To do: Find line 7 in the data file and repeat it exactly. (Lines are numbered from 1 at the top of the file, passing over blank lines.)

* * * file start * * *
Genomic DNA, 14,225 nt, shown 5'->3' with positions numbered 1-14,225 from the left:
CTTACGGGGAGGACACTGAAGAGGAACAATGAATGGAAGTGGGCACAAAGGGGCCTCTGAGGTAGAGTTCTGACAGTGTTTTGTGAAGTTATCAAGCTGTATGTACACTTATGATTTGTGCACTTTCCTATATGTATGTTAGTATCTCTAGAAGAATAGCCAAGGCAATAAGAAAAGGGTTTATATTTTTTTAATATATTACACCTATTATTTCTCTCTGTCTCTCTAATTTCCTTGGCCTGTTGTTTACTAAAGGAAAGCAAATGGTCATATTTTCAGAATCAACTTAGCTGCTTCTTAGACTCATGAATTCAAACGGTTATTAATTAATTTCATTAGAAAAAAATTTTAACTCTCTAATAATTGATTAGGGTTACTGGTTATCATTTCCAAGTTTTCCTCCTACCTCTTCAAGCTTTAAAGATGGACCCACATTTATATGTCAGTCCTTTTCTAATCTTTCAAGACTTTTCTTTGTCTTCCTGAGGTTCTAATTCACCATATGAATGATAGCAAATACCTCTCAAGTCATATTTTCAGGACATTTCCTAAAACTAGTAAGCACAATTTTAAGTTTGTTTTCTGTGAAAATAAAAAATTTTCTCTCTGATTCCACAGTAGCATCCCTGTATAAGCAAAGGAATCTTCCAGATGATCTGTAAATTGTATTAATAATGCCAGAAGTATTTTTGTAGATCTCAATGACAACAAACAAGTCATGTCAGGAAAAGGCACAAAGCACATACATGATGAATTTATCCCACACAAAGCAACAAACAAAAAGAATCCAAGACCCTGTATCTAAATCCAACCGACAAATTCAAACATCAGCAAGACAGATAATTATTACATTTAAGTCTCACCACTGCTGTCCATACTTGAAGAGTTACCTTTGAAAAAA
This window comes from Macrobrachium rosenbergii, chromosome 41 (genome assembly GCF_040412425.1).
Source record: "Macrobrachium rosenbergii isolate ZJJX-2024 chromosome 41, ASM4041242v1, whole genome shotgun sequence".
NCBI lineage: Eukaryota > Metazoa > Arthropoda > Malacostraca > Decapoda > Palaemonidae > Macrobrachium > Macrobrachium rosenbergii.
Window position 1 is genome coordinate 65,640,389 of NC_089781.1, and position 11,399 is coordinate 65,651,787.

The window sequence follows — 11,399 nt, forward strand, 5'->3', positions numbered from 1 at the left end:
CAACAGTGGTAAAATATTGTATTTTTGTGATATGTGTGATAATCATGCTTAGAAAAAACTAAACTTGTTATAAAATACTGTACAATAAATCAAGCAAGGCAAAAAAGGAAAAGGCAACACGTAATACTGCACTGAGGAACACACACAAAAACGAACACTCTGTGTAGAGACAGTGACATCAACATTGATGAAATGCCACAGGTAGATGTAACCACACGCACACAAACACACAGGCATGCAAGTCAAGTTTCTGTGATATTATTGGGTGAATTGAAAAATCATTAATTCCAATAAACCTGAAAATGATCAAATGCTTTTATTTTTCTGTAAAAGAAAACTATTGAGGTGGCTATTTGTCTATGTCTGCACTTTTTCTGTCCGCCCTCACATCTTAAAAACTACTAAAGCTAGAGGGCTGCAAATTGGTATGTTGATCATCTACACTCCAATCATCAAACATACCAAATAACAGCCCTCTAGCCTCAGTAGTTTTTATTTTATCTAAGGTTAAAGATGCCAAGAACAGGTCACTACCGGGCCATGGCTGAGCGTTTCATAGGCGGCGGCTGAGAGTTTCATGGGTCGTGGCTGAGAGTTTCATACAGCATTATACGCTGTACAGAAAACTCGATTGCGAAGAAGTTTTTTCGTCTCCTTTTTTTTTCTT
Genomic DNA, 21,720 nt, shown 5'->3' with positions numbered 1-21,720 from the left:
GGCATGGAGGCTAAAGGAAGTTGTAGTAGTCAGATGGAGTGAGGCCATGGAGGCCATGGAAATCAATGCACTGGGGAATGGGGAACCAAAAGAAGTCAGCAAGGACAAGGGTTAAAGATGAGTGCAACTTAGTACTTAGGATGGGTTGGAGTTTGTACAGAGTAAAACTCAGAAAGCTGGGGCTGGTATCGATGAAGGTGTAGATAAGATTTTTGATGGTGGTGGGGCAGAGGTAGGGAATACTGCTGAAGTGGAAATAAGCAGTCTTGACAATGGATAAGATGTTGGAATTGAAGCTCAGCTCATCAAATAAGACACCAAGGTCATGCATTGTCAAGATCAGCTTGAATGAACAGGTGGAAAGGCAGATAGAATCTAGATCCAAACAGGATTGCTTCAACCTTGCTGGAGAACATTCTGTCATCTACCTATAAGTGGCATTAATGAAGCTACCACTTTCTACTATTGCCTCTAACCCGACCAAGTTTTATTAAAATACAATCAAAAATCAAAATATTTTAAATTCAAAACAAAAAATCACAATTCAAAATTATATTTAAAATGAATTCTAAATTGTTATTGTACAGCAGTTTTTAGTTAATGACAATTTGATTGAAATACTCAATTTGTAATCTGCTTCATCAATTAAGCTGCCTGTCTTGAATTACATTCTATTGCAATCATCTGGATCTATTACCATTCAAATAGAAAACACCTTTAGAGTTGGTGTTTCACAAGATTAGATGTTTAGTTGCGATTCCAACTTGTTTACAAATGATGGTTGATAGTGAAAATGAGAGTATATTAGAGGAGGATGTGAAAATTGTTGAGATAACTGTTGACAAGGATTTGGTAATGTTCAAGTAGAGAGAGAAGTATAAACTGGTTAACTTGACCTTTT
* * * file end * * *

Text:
The window sequence follows — 11,399 nt, forward strand, 5'->3', positions numbered from 1 at the left end: